Tonal Is an All-in-One Home Gym With Up to 200 Pounds of Resistance, and I Got to Try It Out
With the rise in home workouts, more and more people are quitting their gym memberships and focusing on getting in a good sweat sesh in the comfort of their own space. But while some have invested in home gym equipment such as dumbbells, resistance bands, or even a Peloton bike, it's hard to replicate the effectiveness of all the strength equipment you can find in a gym.
Luckily, Tonal has solved that problem by creating a sleek machine you mount to the wall that can create up to 200 pounds of resistance. Using resistance bands that customize how much weight you want to use, Tonal can replicate nearly every exercise you can perform on gym equipment, such as bicep curls, deadlifts, goblet squats, chest presses, and more. I got to try out a Tonal machine and do a Tonal Live workout in the New York City showroom — keep reading to find out my review and why you might want to invest in one for your home workouts.
Tonal Home Gym Review
At first glance, Tonal looks like your standard cable machine at the gym with a large screen to show you how to perform certain moves. Sure, I could do cable pull-downs and triceps push-downs, but what else could I do with this machine? A sales associate soon showed me how the arms on Tonal smoothly move and click into place in nearly a dozen different positions vertically: you can also adjust the arms horizontally to swing closer to the screen or further out for a wider range of motion.
The biggest draw is the large screen, which displays hi-res footage of real life trainers who show you how to perform specific moves. Tonal also lets you customize your own weight preferences after signing in and completing a fitness assessment. The fitness assessment includes performing a few exercises such as bicep curls and deadlifts starting at a certain weight, and adjusting more or less depending on your rep speed. From there, it suggests what weight you should use for several similar exercises: more for chest press, less for bicep curls, etc.
Turning the weight on the machine is also super easy: simply grab the handles, and click one of the buttons on the side of the handle. From there, the machine automatically adjusts to the best weight based on your fitness assessment that fits your fitness level. Although I only performed exercises with the smart handles, Tonal is also equipped to be used with a smart bar and rope for additional exercises.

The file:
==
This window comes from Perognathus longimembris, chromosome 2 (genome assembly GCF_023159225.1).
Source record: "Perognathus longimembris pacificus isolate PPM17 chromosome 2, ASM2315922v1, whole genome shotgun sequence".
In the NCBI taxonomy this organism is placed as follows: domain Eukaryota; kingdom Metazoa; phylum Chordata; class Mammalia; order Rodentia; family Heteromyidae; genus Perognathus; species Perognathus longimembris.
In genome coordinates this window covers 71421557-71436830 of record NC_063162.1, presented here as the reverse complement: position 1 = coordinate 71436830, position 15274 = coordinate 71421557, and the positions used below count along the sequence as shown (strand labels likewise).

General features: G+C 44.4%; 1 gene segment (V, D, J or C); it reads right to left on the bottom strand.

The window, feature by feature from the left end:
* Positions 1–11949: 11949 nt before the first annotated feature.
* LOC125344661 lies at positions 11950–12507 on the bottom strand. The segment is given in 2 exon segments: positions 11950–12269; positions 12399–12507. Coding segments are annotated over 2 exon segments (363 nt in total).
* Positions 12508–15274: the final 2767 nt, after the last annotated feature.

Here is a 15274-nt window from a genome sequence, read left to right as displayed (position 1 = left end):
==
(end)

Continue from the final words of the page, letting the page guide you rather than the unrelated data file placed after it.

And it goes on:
Tonal already comes equipped with more than 1,000 strength workouts on the smart screen, which you can select based on your fitness goals, what muscle group(s) you want to focus on, length of time, and fitness level. However, on Oct. 20, Tonal released its new Tonal Live classes, which I also got to try out.
Tonal Live Class Review
I signed up for a full-body 30-minute Tonal Live class on Oct. 20 taught by instructor Trace, and more than 200 other people joined — not bad for the first day of live classes! The workout consisted of a quick dynamic warmup off the machine of jump squats, glute bridges, hopping in place, and other bodyweight moves. When we moved to the machine, we performed two blocks of work that consisted of three sets of three exercises each. The first block included goblet squats, overhead presses, and then bodyweight hip circles off the machine. In each set, the exercises went up in reps: we started with eight reps each, then nine, then up to 10.
I liked how the machine kept track of your reps and let you know if you weren't in the proper position to perform the moves: for example, during the first block when we performed overhead presses, Tonal informed me to step forward a little bit more to get the full range of motion for the exercise. The same thing happened in the second block when I performed standing chest flys: I was too close to the machine, but once I took a couple steps forward, I could really feel the resistance of the exercise.
I was also wondering if it would be complicated to maneuver the machine for the workout since there are so many different ways you can move the arms and change out the handles, but the workout was pretty simple: six total moves, only four of which were on the machine, repeated for a 30-minute workout. I only had to move the arms one time to do the second block of exercises, but still felt like I hit several different muscle groups and got in a good full-body workout. Having the live class was motivating: Trace shouted out different users during the class, and he kept us going with words of encouragement.
How Much Does Tonal Home Gym Cost?
Although I got to try out Tonal in the NYC showroom, buying one for yourself is an investment. Tonal costs $2,995 and comes with the smart handles. You can buy an additional bundle for $495 that includes the smart bar, rope, bench, roller, and workout mat. And you don't need to worry about trying to mount this heavy piece of equipment yourself; Tonal is installed with white glove service in all 50 states (only in certain zip codes in Alaska and Hawaii), and there is an additional $300 shipping fee to Alaska and Hawaii.
So yes, a Tonal is pricey. But with all the money you will save on gym memberships, fitness classes, and other bulky gym equipment, it might be worth it for your space.